New spectre of cloned babies: Scientists create embryos in lab that ‘could grow to full term’
- Breakthrough could have major implications for stem cell treatments
- First time cloned embryos have developed enough to provide stem cells
- Raises possibility of babies being cloned in the lab by rogue scientists
The prospect of cloned babies has moved a step closer after scientists extracted stem cells from human embryos created in a laboratory.
The breakthrough could lead to customised cells to help treat and even cure a range of diseases, from Alzheimer’s to multiple sclerosis.
However, it also raises the spectre of babies being cloned in laboratories. This could allow couples who lose a child to pay for the creation of a ‘duplicate’.
While human embryos have been cloned before, none have had healthy stem cells extracted from them. The latest advance means scientists are now even closer to being able to clone children.
The US team behind the work stress that they want to find treatments for incurable diseases – but critics fear there is little to stop a rogue scientist from copying their work to try to clone humans.
Dr David King, founder of the campaign group Human Genetics Alert, called for an international ban on human cloning and said it was ‘irresponsible in the extreme’ to have published details of the stem-cell technique.
The world first was achieved at Oregon Health and Science University, with a technique similar to the one used to clone Dolly the sheep.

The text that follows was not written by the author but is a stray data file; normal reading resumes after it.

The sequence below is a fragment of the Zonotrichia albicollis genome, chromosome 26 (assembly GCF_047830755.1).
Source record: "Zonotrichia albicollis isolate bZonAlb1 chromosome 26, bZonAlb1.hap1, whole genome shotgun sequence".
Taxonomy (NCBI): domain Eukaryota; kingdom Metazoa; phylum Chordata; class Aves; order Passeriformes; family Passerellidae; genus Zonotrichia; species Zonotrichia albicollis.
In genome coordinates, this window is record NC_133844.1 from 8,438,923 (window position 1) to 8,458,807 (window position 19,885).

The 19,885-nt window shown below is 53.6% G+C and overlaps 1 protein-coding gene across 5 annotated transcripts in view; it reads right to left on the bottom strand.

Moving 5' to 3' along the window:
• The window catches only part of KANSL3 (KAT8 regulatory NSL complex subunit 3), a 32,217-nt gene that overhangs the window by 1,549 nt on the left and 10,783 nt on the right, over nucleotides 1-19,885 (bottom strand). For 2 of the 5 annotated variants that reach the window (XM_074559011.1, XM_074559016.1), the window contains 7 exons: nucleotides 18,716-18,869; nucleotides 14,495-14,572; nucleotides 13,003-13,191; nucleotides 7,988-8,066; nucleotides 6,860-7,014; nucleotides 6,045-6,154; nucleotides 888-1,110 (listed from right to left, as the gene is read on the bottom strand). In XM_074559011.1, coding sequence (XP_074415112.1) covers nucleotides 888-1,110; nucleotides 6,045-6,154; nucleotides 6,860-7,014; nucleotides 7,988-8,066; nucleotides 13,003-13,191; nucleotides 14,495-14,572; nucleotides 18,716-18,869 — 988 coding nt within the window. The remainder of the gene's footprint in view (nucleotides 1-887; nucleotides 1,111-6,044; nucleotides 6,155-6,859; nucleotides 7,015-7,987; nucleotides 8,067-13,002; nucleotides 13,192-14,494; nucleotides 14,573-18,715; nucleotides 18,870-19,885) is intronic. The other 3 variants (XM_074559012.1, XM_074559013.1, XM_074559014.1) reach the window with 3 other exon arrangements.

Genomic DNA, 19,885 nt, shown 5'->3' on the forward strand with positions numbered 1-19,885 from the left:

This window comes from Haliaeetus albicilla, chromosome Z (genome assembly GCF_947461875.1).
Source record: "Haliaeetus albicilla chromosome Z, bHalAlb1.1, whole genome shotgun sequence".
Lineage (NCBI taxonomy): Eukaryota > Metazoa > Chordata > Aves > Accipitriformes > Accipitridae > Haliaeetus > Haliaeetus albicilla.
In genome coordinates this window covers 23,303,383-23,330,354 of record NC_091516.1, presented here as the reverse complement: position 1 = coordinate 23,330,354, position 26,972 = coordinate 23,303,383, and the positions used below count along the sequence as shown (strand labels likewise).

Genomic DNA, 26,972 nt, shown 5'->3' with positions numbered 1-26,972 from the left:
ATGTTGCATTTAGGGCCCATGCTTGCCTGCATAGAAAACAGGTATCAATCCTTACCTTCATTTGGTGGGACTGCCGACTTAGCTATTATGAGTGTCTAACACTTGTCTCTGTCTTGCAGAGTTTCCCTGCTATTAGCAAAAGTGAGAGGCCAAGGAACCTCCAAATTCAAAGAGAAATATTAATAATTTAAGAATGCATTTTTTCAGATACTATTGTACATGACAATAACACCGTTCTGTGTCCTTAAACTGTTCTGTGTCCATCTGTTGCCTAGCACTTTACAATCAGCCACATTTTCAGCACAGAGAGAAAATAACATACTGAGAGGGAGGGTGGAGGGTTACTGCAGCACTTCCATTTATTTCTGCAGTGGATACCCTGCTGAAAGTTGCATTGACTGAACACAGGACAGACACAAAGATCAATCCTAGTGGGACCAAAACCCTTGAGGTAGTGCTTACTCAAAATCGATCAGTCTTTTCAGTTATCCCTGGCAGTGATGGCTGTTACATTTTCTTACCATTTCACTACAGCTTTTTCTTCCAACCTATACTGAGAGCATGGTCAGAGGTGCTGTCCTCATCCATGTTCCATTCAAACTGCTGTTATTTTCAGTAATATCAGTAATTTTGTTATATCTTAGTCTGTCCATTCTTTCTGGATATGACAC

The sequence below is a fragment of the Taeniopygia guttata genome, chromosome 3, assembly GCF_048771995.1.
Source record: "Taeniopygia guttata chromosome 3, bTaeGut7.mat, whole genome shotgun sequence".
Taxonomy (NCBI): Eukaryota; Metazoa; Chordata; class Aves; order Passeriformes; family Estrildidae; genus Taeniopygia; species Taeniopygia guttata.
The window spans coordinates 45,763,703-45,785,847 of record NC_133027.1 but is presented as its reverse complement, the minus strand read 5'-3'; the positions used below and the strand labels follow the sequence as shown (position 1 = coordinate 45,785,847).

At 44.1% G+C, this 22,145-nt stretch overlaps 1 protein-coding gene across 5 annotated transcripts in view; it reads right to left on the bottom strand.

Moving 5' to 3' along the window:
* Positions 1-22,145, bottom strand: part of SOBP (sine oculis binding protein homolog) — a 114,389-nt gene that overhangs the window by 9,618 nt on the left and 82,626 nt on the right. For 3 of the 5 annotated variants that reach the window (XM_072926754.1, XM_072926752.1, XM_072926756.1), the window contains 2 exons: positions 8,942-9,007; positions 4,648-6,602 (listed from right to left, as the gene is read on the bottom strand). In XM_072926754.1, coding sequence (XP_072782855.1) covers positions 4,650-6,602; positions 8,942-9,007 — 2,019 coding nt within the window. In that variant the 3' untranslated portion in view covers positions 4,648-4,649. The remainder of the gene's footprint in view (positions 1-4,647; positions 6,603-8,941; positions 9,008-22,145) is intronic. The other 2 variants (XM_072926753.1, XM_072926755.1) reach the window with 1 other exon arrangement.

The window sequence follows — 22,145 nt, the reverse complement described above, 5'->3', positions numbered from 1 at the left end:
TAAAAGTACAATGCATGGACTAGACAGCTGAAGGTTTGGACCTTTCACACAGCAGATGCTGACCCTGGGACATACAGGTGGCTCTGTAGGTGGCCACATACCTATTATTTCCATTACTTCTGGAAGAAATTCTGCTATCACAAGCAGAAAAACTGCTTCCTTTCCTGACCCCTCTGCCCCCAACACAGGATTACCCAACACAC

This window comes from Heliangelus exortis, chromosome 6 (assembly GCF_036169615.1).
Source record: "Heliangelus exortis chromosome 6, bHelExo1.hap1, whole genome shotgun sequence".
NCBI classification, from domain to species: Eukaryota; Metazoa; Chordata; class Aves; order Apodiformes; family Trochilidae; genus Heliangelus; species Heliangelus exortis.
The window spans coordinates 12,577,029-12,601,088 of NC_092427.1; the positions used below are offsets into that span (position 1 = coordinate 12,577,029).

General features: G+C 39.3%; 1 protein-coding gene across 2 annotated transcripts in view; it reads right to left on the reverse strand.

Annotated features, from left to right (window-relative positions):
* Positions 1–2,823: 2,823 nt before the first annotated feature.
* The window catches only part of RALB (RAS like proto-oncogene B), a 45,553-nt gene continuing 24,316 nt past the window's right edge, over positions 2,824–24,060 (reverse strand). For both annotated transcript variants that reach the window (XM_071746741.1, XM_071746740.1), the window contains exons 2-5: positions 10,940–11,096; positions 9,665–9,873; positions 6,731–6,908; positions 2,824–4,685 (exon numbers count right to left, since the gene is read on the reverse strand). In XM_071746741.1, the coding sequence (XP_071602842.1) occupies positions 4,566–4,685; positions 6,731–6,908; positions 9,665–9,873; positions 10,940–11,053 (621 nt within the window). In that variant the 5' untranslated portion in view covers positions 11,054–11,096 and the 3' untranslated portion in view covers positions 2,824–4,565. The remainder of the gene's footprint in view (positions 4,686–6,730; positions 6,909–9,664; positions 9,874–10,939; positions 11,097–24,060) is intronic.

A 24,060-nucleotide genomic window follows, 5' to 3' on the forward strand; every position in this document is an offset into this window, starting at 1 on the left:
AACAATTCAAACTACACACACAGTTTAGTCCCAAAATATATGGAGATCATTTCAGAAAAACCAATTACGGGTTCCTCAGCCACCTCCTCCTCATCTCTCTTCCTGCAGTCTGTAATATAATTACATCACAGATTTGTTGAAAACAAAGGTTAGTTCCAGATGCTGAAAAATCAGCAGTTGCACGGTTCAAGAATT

First, Dr Shoukhrat Mitalipov took eggs donated by healthy young women and removed their DNA.
He then placed skin cells inside the hollowed-out eggs and used a zap of electricity to make them start developing into embryos.
When the embryos were five or six days old, and around the size of a pinhead, Dr Mitalipov successfully harvested them for stem cells.
These cells, known as ‘master cells’, are capable of turning into every type of cell in the body and are widely seen as a potential repair kit for diseased, damaged and worn-out body parts.
Dr Mitalipov has spent many years refining the technique, which involves feeding the eggs caffeine at a key point in the process.
He said: ‘Our finding offers new ways of generating stem cells for patients with dysfunctional or damaged tissues and organs.
‘Such stem cells can regenerate and replace those damaged cells and tissues and alleviate diseases that affect millions of people.
‘While there is much work to be done in developing safe and effective stem-cell treatments, we believe this is a significant step forward in developing the cells that could be used in regenerative medicine.’